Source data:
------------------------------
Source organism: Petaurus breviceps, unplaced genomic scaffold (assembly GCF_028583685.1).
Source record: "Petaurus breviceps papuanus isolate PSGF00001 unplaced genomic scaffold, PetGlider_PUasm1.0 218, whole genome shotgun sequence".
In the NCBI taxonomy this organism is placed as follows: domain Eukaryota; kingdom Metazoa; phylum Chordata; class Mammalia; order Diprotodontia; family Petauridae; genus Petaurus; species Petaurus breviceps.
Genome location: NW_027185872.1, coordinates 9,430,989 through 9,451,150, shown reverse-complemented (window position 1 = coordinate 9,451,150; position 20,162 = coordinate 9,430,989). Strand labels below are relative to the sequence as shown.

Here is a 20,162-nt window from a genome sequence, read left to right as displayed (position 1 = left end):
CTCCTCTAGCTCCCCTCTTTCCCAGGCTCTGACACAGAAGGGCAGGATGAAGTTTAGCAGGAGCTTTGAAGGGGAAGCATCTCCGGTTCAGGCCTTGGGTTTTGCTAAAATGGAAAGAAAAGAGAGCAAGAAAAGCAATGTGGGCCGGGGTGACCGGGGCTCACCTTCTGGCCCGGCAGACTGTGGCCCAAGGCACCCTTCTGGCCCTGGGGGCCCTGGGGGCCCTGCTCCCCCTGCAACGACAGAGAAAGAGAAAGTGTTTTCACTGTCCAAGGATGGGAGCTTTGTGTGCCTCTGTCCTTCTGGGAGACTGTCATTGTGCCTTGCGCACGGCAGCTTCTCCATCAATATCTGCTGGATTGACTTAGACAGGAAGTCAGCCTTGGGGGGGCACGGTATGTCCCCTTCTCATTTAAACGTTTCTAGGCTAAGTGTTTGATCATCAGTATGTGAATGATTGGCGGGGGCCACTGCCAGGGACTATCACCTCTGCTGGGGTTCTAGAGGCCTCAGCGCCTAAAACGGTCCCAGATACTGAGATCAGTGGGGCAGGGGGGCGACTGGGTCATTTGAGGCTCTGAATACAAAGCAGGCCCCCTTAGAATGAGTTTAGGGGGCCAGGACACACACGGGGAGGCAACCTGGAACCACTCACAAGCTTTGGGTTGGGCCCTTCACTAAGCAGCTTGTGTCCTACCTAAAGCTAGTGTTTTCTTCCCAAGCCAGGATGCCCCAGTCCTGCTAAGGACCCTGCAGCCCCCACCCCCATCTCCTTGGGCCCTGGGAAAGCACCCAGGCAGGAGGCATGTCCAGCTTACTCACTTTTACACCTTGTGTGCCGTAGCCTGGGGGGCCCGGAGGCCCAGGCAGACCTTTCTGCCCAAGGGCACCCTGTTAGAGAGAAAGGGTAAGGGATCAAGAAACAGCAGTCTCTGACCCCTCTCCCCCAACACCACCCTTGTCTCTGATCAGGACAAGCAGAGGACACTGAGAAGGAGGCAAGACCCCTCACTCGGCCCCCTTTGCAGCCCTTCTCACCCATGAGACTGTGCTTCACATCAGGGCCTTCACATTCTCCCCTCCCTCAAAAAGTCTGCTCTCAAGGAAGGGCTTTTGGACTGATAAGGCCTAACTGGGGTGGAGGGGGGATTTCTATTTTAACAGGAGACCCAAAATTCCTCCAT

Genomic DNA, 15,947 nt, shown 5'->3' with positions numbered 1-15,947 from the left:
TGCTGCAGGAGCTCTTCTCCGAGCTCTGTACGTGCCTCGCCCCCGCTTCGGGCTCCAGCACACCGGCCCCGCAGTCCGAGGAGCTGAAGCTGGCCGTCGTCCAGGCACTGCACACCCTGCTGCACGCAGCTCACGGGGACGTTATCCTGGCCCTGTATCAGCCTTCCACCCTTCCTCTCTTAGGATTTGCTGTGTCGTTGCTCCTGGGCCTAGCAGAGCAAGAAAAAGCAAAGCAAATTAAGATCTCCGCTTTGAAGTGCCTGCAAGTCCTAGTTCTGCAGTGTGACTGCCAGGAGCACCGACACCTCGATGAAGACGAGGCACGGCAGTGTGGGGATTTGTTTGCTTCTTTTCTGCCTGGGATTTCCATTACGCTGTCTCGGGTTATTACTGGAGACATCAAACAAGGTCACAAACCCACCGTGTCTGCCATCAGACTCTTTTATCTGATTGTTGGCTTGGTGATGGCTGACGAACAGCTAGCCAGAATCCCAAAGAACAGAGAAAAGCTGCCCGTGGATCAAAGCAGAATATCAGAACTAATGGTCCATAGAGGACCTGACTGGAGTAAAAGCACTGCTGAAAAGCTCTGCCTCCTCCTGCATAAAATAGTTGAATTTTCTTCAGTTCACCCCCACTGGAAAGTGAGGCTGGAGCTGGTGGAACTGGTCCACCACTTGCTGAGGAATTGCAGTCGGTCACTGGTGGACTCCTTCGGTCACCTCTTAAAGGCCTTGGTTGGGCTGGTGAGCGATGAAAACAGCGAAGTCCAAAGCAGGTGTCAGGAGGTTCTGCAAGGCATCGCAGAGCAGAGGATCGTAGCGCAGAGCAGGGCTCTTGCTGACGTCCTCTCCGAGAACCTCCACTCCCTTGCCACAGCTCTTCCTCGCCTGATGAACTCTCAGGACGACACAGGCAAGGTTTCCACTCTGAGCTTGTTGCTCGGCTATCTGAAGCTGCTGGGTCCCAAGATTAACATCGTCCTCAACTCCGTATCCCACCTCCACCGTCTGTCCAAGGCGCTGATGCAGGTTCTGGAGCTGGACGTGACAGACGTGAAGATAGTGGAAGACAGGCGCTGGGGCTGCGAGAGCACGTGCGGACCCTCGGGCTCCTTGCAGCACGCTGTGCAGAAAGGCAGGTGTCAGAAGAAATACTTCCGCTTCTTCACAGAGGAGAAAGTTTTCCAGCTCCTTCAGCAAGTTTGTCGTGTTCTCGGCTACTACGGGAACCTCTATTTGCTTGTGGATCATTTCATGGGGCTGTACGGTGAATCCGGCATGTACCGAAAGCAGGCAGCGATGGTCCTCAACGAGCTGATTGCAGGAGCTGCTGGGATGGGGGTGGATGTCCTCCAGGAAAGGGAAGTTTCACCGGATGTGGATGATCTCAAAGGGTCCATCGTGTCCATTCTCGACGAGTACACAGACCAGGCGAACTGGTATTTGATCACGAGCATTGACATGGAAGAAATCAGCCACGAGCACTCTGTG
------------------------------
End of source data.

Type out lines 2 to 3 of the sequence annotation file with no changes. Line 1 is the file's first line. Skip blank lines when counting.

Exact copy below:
Source record: "Petaurus breviceps papuanus isolate PSGF00001 unplaced genomic scaffold, PetGlider_PUasm1.0 218, whole genome shotgun sequence".
In the NCBI taxonomy this organism is placed as follows: domain Eukaryota; kingdom Metazoa; phylum Chordata; class Mammalia; order Diprotodontia; family Petauridae; genus Petaurus; species Petaurus breviceps.